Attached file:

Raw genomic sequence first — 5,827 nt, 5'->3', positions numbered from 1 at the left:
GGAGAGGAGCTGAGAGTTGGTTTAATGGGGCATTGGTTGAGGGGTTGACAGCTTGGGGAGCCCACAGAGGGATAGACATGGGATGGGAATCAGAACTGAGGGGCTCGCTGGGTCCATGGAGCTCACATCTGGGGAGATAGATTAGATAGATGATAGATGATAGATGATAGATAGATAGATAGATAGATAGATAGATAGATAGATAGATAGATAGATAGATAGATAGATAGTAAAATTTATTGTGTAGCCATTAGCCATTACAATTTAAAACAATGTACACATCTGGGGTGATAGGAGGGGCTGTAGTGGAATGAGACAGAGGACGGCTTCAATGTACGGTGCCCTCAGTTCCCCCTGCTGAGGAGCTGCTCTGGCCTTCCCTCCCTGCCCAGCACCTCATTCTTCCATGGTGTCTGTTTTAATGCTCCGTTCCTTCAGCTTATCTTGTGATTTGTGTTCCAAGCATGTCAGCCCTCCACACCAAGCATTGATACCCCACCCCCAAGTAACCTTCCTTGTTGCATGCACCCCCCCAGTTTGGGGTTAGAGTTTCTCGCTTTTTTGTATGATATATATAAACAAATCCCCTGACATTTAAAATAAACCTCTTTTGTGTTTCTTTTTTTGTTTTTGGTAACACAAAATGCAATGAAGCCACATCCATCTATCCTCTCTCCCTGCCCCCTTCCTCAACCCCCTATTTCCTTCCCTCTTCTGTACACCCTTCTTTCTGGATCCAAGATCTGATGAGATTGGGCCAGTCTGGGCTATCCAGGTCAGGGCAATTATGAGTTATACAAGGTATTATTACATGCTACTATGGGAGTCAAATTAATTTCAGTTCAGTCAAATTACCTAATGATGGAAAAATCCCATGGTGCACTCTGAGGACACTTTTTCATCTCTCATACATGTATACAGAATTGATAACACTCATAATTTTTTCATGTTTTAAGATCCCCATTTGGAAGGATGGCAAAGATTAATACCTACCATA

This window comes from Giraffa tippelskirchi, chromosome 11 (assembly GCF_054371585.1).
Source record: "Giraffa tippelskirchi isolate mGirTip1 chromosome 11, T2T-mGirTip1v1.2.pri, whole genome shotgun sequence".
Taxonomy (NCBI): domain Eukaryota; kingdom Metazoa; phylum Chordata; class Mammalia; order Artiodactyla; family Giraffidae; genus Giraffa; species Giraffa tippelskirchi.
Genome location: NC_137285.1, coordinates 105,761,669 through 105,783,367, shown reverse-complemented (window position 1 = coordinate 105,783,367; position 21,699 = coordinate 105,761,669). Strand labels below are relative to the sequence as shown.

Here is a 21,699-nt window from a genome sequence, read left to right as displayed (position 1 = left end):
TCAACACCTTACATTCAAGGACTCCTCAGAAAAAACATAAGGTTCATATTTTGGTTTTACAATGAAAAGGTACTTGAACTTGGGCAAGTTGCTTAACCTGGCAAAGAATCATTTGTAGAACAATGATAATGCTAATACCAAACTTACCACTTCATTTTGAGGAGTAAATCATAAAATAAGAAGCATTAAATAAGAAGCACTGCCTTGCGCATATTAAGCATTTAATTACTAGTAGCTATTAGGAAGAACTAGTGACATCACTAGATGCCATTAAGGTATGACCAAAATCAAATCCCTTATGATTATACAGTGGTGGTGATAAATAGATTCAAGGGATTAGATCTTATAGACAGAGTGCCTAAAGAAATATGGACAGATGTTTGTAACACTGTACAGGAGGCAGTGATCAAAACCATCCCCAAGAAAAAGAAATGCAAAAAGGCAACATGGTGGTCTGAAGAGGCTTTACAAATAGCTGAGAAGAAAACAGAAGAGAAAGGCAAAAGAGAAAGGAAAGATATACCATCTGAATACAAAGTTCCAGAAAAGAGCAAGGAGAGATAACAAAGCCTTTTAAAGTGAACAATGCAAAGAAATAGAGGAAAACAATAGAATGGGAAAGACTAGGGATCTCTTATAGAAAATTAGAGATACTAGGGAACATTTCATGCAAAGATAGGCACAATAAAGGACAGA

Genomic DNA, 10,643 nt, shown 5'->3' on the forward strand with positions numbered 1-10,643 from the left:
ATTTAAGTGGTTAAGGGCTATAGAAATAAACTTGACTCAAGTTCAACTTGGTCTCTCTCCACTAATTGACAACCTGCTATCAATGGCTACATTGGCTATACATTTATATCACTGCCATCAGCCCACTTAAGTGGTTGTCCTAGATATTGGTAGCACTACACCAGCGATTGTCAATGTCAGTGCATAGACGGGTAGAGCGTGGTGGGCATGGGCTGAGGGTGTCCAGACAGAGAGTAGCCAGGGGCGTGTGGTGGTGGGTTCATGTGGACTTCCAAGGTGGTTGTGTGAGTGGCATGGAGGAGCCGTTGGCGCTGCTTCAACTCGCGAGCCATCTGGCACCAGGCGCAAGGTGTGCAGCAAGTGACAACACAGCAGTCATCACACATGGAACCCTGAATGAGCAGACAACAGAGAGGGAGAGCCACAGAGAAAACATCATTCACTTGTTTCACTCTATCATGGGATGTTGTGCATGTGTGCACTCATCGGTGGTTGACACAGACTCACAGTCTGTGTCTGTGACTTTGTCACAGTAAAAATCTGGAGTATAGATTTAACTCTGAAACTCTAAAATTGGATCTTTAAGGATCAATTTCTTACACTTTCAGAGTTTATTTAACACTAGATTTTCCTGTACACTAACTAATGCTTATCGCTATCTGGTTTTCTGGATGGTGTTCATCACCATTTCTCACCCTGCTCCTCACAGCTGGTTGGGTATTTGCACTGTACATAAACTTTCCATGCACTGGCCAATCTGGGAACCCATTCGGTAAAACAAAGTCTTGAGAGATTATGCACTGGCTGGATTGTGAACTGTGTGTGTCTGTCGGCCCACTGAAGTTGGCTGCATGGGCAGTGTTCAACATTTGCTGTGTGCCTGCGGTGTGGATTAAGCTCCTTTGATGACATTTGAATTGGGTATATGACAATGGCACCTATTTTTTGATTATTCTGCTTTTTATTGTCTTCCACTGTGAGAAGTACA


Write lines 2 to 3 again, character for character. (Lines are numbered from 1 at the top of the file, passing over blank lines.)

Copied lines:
GGAGAGGAGCTGAGAGTTGGTTTAATGGGGCATTGGTTGAGGGGTTGACAGCTTGGGGAGCCCACAGAGGGATAGACATGGGATGGGAATCAGAACTGAGGGGCTCGCTGGGTCCATGGAGCTCACATCTGGGGAGATAGATTAGATAGATGATAGATGATAGATGATAGATAGATAGATAGATAGATAGATAGATAGATAGATAGATAGATAGATAGATAGATAGATAGTAAAATTTATTGTGTAGCCATTAGCCATTACAATTTAAAACAATGTACACATCTGGGGTGATAGGAGGGGCTGTAGTGGAATGAGACAGAGGACGGCTTCAATGTACGGTGCCCTCAGTTCCCCCTGCTGAGGAGCTGCTCTGGCCTTCCCTCCCTGCCCAGCACCTCATTCTTCCATGGTGTCTGTTTTAATGCTCCGTTCCTTCAGCTTATCTTGTGATTTGTGTTCCAAGCATGTCAGCCCTCCACACCAAGCATTGATACCCCACCCCCAAGTAACCTTCCTTGTTGCATGCACCCCCCCAGTTTGGGGTTAGAGTTTCTCGCTTTTTTGTATGATATATATAAACAAATCCCCTGACATTTAAAATAAACCTCTTTTGTGTTTCTTTTTTTGTTTTTGGTAACACAAAATGCAATGAAGCCACATCCATCTATCCTCTCTCCCTGCCCCCTTCCTCAACCCCCTATTTCCTTCCCTCTTCTGTACACCCTTCTTTCTGGATCCAAGATCTGATGAGATTGGGCCAGTCTGGGCTATCCAGGTCAGGGCAATTATGAGTTATACAAGGTATTATTACATGCTACTATGGGAGTCAAATTAATTTCAGTTCAGTCAAATTACCTAATGATGGAAAAATCCCATGGTGCACTCTGAGGACACTTTTTCATCTCTCATACATGTATACAGAATTGATAACACTCATAATTTTTTCATGTTTTAAGATCCCCATTTGGAAGGATGGCAAAGATTAATACCTACCATA

This window comes from Giraffa tippelskirchi, chromosome 11 (assembly GCF_054371585.1).